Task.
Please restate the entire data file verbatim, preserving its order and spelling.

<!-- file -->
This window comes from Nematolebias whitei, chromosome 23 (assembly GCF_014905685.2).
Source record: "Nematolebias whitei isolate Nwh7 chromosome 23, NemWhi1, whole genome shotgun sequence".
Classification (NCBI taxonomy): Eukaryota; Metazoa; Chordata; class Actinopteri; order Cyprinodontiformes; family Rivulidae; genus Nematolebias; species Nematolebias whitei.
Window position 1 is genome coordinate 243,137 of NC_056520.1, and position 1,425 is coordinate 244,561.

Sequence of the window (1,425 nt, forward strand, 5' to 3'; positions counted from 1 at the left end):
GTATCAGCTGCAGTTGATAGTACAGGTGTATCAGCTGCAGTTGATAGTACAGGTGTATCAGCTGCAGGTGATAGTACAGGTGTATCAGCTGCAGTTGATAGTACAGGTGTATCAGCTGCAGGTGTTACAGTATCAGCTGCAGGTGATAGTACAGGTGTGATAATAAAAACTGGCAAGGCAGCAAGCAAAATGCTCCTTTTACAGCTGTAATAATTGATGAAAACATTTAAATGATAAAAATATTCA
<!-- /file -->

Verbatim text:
This window comes from Nematolebias whitei, chromosome 23 (assembly GCF_014905685.2).
Source record: "Nematolebias whitei isolate Nwh7 chromosome 23, NemWhi1, whole genome shotgun sequence".
Classification (NCBI taxonomy): Eukaryota; Metazoa; Chordata; class Actinopteri; order Cyprinodontiformes; family Rivulidae; genus Nematolebias; species Nematolebias whitei.
Window position 1 is genome coordinate 243,137 of NC_056520.1, and position 1,425 is coordinate 244,561.

Sequence of the window (1,425 nt, forward strand, 5' to 3'; positions counted from 1 at the left end):
GTATCAGCTGCAGTTGATAGTACAGGTGTATCAGCTGCAGTTGATAGTACAGGTGTATCAGCTGCAGGTGATAGTACAGGTGTATCAGCTGCAGTTGATAGTACAGGTGTATCAGCTGCAGGTGTTACAGTATCAGCTGCAGGTGATAGTACAGGTGTGATAATAAAAACTGGCAAGGCAGCAAGCAAAATGCTCCTTTTACAGCTGTAATAATTGATGAAAACATTTAAATGATAAAAATATTCA